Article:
This is an excerpt from “Everything But Money” by Sam Levenson. Read Part I here.
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I regard overcrowded classrooms as a major menace to individuality. It is possible to educate masses but quite impossible to teach children in masses — especially little ones. I was involved in this futile procedure as a public-school teacher…I have seen the lifeless faces of children whose selves had never been revealed even to themselves, whose unique message will never be delivered. We should hold annual services at the grave of the Unknown Child to remind us of the millions of living children who never really come alive, whose souls remain in limbo in spite of our humanitarian declarations about the sanctity of the individual. Never to discover one’s self is never to be free. The road to personal freedom goes from cognition to self-cognition, to self-recognition, to the supreme joy of recognition by others.
A “class” is an arbitrary grouping of seemingly homogenous beings, no two of which are any more alike than two snowflakes. If it were possible to place children under a microscope, one would find the least of them inspiringly beautiful, distinctively designed. When we gather too many, flakes or children, the loveliness of individuality is lost and what we get is all white, the ultimate in neutrality.
There should be no more than fifteen children in any class. This is now being done for the “special” child. All children are special. They are not created equal. They are created different. There is hardly a child without some gift worth developing, some manifestation of his special being. All gifts are equally important. Each child’s contribution to the human race is to be celebrated with much rejoicing. It is the teacher’s duty to discover the seed of possibility in each child, to talent-scout the souls of little children, to insure to growth and fruition of what is best in this child, whether it is a talent for science, music, art, plumbing or gardening — to nurture his innate ability, to help him toward self-determination through a heightened awareness of his abilities by supplying educational hearing aids to amplify the inner voice for those who cannot hear it by themselves. His voice, once identified, becomes his purpose in life; this will be the voice that will speak his message. In an overcrowded class, as in any class, there is a good chance that only the loud voices will be heard.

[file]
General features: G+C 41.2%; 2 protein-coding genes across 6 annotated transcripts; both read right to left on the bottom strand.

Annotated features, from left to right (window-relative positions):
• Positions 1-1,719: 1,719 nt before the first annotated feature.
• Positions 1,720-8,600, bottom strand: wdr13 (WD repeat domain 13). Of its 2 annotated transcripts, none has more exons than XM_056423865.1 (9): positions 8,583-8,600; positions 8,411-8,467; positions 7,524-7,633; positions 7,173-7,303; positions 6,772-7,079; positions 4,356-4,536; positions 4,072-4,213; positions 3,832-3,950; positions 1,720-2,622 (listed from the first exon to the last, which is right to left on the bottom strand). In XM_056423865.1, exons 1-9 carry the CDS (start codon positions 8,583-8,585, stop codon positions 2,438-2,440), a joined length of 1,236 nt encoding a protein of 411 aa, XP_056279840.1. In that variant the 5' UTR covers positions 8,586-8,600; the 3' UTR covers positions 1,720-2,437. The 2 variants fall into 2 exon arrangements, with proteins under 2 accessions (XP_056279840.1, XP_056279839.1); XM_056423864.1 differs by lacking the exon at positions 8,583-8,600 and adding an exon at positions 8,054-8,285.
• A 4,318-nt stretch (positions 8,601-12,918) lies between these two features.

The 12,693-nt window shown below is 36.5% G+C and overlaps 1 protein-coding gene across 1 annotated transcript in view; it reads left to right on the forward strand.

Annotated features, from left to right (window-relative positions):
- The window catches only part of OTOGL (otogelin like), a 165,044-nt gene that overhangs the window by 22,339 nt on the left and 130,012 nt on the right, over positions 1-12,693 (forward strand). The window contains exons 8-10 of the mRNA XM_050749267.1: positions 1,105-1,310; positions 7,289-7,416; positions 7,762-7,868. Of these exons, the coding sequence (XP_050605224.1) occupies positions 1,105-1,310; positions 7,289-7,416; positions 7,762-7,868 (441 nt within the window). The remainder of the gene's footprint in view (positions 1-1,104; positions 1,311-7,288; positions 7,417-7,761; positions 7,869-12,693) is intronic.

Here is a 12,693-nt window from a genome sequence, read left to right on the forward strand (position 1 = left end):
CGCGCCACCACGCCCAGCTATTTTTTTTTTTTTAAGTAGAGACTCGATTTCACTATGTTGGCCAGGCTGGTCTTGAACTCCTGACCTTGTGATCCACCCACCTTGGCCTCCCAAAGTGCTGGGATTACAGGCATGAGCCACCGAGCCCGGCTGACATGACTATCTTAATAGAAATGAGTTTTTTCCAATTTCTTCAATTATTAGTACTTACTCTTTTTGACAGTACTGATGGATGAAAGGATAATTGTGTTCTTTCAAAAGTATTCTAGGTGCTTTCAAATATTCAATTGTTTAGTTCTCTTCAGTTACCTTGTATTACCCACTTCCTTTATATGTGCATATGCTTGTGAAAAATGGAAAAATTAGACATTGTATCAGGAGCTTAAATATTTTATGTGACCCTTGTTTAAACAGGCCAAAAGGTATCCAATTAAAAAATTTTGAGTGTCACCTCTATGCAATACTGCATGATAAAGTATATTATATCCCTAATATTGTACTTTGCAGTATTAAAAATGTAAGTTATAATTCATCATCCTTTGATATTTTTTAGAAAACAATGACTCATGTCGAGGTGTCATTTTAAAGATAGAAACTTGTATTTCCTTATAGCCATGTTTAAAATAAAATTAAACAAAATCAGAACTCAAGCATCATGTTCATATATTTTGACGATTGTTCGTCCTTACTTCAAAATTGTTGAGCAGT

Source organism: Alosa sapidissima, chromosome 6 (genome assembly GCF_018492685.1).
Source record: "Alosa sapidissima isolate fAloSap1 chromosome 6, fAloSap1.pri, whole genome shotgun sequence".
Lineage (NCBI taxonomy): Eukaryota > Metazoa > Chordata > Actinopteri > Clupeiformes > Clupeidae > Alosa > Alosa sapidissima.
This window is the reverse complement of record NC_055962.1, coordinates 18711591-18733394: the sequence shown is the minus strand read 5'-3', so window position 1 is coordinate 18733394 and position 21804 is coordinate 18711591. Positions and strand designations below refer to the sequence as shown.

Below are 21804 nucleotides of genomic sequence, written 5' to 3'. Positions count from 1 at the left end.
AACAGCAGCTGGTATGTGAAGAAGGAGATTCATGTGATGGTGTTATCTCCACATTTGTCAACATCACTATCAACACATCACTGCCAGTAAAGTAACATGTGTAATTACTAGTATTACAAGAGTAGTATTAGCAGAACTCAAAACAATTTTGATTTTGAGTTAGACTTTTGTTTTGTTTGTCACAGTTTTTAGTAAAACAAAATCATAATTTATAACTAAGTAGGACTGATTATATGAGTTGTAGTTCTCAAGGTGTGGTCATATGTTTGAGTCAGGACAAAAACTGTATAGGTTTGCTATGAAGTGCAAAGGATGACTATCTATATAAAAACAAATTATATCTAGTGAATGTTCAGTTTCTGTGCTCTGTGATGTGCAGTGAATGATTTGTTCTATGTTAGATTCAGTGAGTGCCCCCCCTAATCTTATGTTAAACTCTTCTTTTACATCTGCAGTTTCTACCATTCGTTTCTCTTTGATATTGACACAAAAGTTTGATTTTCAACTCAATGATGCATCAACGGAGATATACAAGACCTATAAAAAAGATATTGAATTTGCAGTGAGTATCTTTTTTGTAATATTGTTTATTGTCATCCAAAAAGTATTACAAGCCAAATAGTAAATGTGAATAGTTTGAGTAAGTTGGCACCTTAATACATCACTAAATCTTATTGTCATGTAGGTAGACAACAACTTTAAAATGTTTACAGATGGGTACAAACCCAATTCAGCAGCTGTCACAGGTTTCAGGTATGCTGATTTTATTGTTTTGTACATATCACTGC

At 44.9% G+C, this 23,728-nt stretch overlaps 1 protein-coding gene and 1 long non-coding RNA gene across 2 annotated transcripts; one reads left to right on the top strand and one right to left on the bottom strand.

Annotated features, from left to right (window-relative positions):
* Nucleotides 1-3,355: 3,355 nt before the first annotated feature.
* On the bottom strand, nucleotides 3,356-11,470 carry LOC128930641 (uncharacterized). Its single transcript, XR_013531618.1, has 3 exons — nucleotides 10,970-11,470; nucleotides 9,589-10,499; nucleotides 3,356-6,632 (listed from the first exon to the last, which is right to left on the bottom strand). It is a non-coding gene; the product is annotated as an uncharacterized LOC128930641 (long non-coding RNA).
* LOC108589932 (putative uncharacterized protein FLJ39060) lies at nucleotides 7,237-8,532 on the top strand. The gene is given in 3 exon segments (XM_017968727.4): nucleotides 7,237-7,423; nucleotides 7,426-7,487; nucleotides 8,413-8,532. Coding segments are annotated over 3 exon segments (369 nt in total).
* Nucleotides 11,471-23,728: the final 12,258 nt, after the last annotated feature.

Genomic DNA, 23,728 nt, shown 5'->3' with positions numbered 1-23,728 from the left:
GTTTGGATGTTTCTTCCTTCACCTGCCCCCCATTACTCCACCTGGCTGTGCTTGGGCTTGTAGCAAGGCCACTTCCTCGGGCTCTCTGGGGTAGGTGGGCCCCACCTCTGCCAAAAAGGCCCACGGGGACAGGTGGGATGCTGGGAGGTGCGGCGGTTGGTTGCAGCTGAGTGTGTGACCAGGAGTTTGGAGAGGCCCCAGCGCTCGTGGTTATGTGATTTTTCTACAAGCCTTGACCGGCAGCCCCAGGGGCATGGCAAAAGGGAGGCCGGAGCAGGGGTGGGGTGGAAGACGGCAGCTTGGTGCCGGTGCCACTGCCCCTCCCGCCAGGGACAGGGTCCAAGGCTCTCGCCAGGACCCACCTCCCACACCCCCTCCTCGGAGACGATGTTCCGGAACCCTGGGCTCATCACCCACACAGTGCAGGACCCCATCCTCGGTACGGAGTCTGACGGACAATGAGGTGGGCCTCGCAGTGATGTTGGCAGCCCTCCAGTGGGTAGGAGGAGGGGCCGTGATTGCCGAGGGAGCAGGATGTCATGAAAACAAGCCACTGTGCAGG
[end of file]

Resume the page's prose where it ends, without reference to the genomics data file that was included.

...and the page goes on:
In a society which claims to value individuality we have come to place so high a premium upon conformity in children that any deviant from the “norm” is promptly pounced upon as maladjusted. This, too, is a penalty imposed upon the exceptional child because of the large class. The child who feels, talks, thinks and behaves like all the rest is “doing fine.” Like the chameleon, he has learned to camouflage his identity to keep out of trouble. He presents no problem to the teacher. A good teacher should be disturbed when a child accepts everything in his environment, or even worse, becomes a hypocrite, junior grade, and feigns acceptance for fear of being declared an eccentric. The maladjusted child may be the true leader of his group. The fact that nobody follows him does not prove that he is wrong. No child should be declared maladjusted until we have given serious consideration to the possibility that we may be maladjusted, not he. He may be the one who is right, honest, sensitive, profound, and motivated by higher standards than the rest of us. Is it morally right to require adjustment to a society which is maladjusted? It is possible, even in a democracy, that the majority may be wrong. Inability to accept the status quo is not necessarily a sign of weakness. If the founding fathers of this country had all been well-adjusted we would still be a British colony.
…This country abounds in college graduates who have not yet found themselves, bewildered young men and women who wander from campus to campus in search of a “major,” not yet aware of the fact that the real major is one’s self.
Too many people end up earning a living, very often an excellent one, at work they do not love, work that bears little relation to their talents, or at best, does not “interfere” too much with their private lives. The world is full of these unhappy successfuls: doctors who should have been artists, and vice versa; dentists who should have been shoemakers, and vice versa; lawyers who should have been drummers, and vice versa. All are vocational misfits and malcontents who during their schooling were either separated from their talents or never were introduced to them. Ideally, a man should have only one regret about his work — that it ends. He should hate death primarily because it leaves his work unfinished. We are a hobby-happy country because so many men do not find joy in their work. They are split personalities living out lives not truly their own. They will never be at peace with themselves.